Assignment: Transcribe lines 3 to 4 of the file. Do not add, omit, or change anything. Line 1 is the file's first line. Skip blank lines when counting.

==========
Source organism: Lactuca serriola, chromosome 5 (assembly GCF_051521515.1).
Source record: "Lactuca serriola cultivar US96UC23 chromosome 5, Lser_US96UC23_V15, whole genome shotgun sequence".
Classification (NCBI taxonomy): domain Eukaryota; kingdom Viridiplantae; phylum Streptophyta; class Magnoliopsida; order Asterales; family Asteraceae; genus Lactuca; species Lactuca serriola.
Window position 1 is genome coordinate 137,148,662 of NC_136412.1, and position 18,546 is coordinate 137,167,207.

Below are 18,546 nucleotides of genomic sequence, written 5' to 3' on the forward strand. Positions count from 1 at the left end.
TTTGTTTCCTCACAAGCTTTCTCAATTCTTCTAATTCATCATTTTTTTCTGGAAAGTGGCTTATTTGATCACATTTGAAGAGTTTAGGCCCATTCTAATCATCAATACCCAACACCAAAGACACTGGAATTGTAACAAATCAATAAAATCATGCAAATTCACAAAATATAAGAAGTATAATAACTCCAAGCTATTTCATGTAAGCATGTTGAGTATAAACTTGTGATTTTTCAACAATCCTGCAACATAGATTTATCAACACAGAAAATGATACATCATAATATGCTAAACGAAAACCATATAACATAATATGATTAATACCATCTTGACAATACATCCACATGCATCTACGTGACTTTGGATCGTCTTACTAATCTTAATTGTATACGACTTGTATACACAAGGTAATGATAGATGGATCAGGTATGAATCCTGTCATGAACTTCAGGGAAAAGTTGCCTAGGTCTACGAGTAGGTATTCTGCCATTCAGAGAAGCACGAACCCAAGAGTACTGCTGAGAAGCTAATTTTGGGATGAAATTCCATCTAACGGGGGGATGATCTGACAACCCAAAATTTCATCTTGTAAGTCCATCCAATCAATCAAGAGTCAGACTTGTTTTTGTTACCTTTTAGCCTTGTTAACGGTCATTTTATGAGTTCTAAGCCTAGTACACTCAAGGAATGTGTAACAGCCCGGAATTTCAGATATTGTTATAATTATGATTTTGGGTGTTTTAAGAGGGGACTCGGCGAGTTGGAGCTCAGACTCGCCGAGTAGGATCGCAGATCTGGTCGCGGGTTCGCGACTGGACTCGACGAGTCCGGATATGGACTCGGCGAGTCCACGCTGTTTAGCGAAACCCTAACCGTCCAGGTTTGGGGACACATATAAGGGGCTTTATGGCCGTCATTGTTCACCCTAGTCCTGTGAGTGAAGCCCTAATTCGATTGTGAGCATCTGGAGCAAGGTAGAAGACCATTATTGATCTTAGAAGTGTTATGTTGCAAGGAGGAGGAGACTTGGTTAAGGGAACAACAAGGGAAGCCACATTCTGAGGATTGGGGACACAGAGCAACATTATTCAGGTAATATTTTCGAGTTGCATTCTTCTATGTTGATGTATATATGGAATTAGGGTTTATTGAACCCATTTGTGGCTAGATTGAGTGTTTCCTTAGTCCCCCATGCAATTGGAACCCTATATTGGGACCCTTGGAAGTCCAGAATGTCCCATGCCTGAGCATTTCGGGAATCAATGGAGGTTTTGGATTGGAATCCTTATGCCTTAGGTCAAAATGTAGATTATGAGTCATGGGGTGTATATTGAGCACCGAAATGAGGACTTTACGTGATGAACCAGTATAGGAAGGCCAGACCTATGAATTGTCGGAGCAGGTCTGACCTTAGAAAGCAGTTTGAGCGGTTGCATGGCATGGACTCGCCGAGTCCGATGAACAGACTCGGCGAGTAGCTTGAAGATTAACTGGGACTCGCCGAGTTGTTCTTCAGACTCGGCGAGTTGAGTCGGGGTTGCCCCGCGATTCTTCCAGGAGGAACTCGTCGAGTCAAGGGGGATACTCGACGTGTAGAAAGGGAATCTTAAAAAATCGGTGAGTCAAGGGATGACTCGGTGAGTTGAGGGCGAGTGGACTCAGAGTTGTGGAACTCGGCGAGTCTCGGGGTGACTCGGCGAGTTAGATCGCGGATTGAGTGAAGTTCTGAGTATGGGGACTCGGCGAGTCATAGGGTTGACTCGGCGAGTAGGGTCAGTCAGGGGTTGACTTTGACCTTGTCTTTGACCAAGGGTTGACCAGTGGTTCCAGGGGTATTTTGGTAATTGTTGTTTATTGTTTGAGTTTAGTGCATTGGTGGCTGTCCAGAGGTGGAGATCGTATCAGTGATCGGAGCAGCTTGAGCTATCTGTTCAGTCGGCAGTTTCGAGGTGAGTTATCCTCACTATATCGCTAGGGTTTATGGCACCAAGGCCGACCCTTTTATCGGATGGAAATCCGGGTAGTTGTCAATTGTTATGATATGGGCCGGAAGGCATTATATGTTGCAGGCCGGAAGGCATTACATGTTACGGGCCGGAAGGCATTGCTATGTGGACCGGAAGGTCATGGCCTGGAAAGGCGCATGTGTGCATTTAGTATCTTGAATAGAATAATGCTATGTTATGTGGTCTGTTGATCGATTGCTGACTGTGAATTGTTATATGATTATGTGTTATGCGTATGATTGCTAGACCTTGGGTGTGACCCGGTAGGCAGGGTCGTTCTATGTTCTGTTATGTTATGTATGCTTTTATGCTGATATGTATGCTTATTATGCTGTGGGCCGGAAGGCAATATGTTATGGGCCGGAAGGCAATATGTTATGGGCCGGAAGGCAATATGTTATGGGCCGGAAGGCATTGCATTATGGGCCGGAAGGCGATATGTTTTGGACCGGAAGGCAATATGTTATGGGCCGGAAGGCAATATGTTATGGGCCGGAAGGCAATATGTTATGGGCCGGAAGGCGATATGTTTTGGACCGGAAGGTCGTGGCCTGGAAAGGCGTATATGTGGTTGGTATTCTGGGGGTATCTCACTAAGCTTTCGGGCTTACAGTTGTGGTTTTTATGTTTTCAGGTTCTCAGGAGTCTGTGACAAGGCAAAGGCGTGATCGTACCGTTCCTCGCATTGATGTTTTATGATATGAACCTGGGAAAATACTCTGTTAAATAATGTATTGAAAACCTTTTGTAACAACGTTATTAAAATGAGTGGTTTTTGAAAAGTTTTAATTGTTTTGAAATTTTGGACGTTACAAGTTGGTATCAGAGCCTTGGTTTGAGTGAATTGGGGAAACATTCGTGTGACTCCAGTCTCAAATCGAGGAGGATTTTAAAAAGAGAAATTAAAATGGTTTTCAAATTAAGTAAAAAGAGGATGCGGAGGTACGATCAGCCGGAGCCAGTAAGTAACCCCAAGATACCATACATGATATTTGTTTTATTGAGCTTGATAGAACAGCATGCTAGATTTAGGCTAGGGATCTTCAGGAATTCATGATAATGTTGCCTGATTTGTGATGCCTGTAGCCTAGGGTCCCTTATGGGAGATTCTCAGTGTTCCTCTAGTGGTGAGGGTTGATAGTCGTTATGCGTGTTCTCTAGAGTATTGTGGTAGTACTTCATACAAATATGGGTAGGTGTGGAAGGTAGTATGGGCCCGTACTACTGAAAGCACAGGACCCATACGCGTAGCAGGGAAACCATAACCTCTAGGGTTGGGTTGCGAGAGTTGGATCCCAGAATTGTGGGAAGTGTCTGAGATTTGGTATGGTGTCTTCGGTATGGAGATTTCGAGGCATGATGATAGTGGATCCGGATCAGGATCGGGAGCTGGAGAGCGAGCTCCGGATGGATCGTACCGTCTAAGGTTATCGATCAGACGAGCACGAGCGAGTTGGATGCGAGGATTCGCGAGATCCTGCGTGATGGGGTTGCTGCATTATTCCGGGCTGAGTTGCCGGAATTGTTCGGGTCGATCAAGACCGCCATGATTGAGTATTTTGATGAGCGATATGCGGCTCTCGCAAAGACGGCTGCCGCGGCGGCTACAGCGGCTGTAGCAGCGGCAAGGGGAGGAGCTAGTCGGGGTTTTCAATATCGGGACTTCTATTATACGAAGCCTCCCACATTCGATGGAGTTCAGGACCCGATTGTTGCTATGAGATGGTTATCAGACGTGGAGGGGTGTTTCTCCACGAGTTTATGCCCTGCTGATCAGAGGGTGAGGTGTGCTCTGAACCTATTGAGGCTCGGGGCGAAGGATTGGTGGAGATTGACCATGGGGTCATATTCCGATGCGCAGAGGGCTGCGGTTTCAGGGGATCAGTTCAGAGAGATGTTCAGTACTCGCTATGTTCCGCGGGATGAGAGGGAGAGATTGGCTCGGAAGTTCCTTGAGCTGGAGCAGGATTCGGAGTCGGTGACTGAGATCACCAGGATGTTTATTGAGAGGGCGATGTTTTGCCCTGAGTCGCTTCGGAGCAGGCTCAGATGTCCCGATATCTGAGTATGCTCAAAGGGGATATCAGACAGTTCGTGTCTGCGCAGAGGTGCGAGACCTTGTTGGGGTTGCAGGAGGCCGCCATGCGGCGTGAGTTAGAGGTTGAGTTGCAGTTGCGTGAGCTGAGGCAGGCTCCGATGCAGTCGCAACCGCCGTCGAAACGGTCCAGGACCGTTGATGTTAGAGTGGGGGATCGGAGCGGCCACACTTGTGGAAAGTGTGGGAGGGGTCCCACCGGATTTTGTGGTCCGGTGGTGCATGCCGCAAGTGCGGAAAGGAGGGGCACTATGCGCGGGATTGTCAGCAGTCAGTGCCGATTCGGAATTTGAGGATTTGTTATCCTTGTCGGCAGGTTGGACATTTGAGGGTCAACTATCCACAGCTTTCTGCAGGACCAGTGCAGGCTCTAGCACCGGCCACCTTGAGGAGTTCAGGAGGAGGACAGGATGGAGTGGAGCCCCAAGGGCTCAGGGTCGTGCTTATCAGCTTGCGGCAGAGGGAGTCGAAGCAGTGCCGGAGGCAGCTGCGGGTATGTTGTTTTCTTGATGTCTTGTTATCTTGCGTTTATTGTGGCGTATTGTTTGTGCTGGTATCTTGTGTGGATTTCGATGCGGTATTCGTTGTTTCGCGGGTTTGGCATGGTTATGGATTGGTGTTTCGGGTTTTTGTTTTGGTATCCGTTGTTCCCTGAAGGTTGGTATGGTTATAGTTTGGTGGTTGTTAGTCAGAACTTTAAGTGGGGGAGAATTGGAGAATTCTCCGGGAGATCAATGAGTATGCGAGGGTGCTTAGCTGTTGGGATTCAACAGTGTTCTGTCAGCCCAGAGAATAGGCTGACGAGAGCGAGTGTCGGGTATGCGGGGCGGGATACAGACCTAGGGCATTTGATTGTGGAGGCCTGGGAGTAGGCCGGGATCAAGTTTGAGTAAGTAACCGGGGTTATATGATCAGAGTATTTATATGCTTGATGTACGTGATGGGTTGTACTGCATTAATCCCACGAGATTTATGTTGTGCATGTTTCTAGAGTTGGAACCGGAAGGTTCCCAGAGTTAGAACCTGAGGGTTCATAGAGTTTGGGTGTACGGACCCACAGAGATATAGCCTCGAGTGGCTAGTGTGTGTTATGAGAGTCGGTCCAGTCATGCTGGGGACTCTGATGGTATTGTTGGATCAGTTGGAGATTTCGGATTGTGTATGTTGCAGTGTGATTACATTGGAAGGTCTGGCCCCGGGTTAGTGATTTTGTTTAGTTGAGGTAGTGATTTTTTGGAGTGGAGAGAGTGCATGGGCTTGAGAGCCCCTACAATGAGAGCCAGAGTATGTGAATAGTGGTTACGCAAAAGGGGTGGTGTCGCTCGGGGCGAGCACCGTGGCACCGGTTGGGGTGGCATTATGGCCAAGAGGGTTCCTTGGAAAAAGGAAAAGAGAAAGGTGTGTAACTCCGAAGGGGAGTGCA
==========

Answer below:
Classification (NCBI taxonomy): domain Eukaryota; kingdom Viridiplantae; phylum Streptophyta; class Magnoliopsida; order Asterales; family Asteraceae; genus Lactuca; species Lactuca serriola.
Window position 1 is genome coordinate 137,148,662 of NC_136412.1, and position 18,546 is coordinate 137,167,207.